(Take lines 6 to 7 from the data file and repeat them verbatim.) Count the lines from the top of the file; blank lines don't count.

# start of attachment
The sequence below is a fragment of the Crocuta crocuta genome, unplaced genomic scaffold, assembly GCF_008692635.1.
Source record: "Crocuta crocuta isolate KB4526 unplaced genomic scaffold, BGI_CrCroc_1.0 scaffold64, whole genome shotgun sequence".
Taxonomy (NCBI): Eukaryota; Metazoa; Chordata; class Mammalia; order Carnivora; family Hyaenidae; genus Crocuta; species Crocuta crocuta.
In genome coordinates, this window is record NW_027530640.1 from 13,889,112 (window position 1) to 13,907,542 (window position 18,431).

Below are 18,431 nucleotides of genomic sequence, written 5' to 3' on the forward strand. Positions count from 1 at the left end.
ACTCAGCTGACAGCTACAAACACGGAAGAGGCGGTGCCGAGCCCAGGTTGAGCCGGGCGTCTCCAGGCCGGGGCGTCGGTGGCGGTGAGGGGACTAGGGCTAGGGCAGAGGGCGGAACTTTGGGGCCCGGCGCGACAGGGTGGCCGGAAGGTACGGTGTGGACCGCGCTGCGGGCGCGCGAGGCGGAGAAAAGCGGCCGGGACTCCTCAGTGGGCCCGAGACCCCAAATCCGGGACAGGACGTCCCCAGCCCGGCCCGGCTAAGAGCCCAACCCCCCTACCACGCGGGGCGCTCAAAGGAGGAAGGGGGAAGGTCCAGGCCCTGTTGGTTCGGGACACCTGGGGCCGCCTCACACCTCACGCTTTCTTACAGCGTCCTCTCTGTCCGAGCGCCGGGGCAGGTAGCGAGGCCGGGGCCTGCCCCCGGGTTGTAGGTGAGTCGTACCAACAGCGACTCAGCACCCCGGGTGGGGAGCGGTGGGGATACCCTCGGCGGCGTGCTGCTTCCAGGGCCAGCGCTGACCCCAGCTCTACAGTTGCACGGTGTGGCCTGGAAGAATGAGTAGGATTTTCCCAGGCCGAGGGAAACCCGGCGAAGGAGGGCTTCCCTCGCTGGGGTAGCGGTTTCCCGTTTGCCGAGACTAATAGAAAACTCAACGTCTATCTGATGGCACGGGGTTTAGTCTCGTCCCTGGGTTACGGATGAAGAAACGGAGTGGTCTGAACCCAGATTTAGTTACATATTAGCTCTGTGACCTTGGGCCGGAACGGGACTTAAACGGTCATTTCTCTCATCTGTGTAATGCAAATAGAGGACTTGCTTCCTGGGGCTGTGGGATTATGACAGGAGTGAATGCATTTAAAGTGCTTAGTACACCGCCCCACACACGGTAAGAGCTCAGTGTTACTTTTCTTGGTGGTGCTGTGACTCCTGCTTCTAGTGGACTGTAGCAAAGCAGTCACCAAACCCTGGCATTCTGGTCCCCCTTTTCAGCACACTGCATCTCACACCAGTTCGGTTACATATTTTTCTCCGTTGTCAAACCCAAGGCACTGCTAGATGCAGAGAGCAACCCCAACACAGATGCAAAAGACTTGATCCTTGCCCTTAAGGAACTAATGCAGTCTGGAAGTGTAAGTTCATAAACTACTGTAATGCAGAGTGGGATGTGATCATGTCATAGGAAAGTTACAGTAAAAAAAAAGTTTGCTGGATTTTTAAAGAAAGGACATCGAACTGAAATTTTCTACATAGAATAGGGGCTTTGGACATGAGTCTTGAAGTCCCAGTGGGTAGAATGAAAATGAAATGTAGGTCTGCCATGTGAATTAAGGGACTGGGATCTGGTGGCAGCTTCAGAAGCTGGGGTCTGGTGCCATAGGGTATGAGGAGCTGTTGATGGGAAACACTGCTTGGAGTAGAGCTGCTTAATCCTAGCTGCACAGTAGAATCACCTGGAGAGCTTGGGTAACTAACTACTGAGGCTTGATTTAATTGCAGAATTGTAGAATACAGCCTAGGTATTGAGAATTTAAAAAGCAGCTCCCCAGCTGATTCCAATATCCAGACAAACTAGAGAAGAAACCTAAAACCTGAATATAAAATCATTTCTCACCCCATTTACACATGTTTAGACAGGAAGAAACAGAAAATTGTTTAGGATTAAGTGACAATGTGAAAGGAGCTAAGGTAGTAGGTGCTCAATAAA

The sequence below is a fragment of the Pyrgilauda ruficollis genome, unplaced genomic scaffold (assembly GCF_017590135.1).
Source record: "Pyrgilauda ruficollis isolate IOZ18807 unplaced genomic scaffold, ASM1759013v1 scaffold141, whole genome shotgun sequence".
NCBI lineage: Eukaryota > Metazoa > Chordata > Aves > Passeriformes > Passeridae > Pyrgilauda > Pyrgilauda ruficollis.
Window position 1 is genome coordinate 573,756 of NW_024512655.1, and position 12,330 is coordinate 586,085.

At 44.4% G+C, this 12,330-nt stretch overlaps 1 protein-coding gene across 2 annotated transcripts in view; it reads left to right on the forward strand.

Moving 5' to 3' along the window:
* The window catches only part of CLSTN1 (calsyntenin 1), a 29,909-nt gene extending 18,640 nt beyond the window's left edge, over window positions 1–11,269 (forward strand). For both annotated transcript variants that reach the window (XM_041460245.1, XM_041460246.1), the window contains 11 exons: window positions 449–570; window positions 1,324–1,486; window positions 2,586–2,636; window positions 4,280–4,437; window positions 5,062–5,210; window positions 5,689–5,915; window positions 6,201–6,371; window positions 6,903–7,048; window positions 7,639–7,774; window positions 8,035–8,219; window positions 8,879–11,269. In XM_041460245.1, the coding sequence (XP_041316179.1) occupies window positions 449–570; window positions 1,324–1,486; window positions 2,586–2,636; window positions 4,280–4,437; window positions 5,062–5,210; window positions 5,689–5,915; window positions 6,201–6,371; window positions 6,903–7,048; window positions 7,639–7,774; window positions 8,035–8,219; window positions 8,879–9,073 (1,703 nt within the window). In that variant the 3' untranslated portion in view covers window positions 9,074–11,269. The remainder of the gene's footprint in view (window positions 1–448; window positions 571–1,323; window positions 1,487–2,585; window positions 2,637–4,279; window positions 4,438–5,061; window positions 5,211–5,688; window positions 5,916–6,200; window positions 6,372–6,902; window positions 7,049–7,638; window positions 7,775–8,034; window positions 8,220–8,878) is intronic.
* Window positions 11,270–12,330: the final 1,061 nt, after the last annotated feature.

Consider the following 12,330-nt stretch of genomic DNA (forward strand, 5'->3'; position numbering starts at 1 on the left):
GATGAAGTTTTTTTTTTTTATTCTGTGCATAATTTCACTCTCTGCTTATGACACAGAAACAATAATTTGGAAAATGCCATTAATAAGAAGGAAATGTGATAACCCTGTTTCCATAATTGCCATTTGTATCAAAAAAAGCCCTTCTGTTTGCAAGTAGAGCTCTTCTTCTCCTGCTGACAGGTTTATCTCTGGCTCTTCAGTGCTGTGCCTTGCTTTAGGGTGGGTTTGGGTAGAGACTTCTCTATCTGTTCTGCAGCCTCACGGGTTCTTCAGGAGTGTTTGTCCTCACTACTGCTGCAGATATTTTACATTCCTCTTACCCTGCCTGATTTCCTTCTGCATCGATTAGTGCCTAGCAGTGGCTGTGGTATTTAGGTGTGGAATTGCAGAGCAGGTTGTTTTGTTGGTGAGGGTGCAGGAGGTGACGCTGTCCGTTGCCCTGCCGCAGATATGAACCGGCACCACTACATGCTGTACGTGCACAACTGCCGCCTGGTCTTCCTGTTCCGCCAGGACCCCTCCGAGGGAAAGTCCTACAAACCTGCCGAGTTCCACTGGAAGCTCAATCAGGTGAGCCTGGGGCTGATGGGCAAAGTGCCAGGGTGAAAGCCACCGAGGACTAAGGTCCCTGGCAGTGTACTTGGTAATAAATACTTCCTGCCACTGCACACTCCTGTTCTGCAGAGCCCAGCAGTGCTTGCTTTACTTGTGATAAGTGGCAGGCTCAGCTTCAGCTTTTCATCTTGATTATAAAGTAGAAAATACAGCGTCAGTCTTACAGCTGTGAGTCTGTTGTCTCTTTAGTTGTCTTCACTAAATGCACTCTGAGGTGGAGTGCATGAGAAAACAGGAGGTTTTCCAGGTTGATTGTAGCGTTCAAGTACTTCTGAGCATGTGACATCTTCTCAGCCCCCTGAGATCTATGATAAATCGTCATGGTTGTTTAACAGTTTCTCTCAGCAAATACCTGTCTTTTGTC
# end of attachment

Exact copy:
ACTCAGCTGACAGCTACAAACACGGAAGAGGCGGTGCCGAGCCCAGGTTGAGCCGGGCGTCTCCAGGCCGGGGCGTCGGTGGCGGTGAGGGGACTAGGGCTAGGGCAGAGGGCGGAACTTTGGGGCCCGGCGCGACAGGGTGGCCGGAAGGTACGGTGTGGACCGCGCTGCGGGCGCGCGAGGCGGAGAAAAGCGGCCGGGACTCCTCAGTGGGCCCGAGACCCCAAATCCGGGACAGGACGTCCCCAGCCCGGCCCGGCTAAGAGCCCAACCCCCCTACCACGCGGGGCGCTCAAAGGAGGAAGGGGGAAGGTCCAGGCCCTGTTGGTTCGGGACACCTGGGGCCGCCTCACACCTCACGCTTTCTTACAGCGTCCTCTCTGTCCGAGCGCCGGGGCAGGTAGCGAGGCCGGGGCCTGCCCCCGGGTTGTAGGTGAGTCGTACCAACAGCGACTCAGCACCCCGGGTGGGGAGCGGTGGGGATACCCTCGGCGGCGTGCTGCTTCCAGGGCCAGCGCTGACCCCAGCTCTACAGTTGCACGGTGTGGCCTGGAAGAATGAGTAGGATTTTCCCAGGCCGAGGGAAACCCGGCGAAGGAGGGCTTCCCTCGCTGGGGTAGCGGTTTCCCGTTTGCCGAGACTAATAGAAAACTCAACGTCTATCTGATGGCACGGGGTTTAGTCTCGTCCCTGGGTTACGGATGAAGAAACGGAGTGGTCTGAACCCAGATTTAGTTACATATTAGCTCTGTGACCTTGGGCCGGAACGGGACTTAAACGGTCATTTCTCTCATCTGTGTAATGCAAATAGAGGACTTGCTTCCTGGGGCTGTGGGATTATGACAGGAGTGAATGCATTTAAAGTGCTTAGTACACCGCCCCACACACGGTAAGAGCTCAGTGTTACTTTTCTTGGTGGTGCTGTGACTCCTGCTTCTAGTGGACTGTAGCAAAGCAGTCACCAAACCCTGGCATTCTGGTCCCCCTTTTCAGCACACTGCATCTCACACCAGTTCGGTTACATATTTTTCTCCGTTGTCAAACCCAAGGCACTGCTAGATGCAGAGAGCAACCCCAACACAGATGCAAAAGACTTGATCCTTGCCCTTAAGGAACTAATGCAGTCTGGAAGTGTAAGTTCATAAACTACTGTAATGCAGAGTGGGATGTGATCATGTCATAGGAAAGTTACAGTAAAAAAAAAGTTTGCTGGATTTTTAAAGAAAGGACATCGAACTGAAATTTTCTACATAGAATAGGGGCTTTGGACATGAGTCTTGAAGTCCCAGTGGGTAGAATGAAAATGAAATGTAGGTCTGCCATGTGAATTAAGGGACTGGGATCTGGTGGCAGCTTCAGAAGCTGGGGTCTGGTGCCATAGGGTATGAGGAGCTGTTGATGGGAAACACTGCTTGGAGTAGAGCTGCTTAATCCTAGCTGCACAGTAGAATCACCTGGAGAGCTTGGGTAACTAACTACTGAGGCTTGATTTAATTGCAGAATTGTAGAATACAGCCTAGGTATTGAGAATTTAAAAAGCAGCTCCCCAGCTGATTCCAATATCCAGACAAACTAGAGAAGAAACCTAAAACCTGAATATAAAATCATTTCTCACCCCATTTACACATGTTTAGACAGGAAGAAACAGAAAATTGTTTAGGATTAAGTGACAATGTGAAAGGAGCTAAGGTAGTAGGTGCTCAATAAA

The sequence below is a fragment of the Pyrgilauda ruficollis genome, unplaced genomic scaffold (assembly GCF_017590135.1).